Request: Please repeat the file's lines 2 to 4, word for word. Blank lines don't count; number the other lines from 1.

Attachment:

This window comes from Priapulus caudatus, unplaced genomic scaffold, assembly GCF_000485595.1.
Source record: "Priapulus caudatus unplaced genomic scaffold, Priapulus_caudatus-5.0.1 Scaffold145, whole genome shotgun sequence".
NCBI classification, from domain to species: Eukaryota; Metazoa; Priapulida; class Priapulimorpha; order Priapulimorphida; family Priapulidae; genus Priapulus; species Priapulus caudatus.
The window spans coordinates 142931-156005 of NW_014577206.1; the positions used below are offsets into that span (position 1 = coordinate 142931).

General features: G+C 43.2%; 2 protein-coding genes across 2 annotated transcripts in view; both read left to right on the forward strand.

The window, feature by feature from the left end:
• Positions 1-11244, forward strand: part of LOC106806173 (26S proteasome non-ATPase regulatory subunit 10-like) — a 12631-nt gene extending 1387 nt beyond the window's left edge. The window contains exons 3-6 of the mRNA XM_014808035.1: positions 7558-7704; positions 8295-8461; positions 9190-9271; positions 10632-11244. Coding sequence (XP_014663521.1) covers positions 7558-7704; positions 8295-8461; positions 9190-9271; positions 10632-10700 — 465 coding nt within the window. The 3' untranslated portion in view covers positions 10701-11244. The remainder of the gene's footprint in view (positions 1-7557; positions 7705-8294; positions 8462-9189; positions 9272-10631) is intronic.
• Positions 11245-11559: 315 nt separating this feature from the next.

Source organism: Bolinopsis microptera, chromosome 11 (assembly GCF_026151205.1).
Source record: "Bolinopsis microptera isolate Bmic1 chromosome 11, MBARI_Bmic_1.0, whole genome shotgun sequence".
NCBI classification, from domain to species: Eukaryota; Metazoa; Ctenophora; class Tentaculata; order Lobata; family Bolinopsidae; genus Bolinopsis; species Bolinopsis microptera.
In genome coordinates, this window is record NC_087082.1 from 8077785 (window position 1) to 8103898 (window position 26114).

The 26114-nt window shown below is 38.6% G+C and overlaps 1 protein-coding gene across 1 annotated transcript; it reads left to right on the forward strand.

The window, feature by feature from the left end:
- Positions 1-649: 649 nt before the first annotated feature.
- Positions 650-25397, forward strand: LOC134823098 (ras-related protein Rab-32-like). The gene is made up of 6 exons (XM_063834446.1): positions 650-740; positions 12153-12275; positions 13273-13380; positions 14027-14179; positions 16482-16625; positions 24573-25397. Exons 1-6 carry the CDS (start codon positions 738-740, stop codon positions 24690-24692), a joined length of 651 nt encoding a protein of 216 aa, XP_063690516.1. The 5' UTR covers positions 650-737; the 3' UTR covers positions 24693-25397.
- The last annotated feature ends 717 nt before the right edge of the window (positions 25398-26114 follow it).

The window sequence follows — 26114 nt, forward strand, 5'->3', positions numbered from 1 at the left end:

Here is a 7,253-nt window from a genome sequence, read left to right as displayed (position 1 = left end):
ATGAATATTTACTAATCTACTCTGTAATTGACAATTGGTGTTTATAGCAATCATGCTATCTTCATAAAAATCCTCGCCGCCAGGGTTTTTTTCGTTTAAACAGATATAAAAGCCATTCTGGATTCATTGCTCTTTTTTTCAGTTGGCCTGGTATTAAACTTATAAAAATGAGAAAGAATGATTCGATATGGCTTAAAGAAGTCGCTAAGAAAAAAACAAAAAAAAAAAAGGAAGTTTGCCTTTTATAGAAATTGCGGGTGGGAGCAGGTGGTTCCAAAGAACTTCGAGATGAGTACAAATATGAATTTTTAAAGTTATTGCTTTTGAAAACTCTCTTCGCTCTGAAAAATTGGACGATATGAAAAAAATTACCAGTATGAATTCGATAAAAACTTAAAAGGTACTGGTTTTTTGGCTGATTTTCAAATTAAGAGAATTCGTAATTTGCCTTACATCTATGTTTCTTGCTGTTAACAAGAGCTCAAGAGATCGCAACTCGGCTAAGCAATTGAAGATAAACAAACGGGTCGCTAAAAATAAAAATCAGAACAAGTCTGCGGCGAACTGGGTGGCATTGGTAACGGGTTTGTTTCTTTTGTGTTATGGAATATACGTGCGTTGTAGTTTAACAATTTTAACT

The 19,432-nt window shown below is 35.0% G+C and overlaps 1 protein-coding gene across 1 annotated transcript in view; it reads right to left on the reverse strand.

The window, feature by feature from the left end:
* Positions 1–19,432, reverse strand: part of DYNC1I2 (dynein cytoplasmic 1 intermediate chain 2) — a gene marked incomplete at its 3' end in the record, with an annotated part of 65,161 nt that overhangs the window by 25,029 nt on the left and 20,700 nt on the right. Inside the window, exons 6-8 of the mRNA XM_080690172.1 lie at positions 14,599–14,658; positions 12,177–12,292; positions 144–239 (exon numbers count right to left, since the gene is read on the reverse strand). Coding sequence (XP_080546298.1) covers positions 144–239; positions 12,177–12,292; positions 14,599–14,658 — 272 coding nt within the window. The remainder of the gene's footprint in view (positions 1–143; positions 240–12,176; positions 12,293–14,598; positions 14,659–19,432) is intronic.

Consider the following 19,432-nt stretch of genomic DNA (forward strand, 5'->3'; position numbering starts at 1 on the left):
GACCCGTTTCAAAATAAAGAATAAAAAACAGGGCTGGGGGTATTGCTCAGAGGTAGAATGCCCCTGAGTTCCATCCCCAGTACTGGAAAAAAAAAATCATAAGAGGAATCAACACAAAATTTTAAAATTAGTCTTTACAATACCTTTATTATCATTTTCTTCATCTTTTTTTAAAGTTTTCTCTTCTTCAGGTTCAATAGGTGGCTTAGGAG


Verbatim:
Source record: "Priapulus caudatus unplaced genomic scaffold, Priapulus_caudatus-5.0.1 Scaffold145, whole genome shotgun sequence".
NCBI classification, from domain to species: Eukaryota; Metazoa; Priapulida; class Priapulimorpha; order Priapulimorphida; family Priapulidae; genus Priapulus; species Priapulus caudatus.
The window spans coordinates 142931-156005 of NW_014577206.1; the positions used below are offsets into that span (position 1 = coordinate 142931).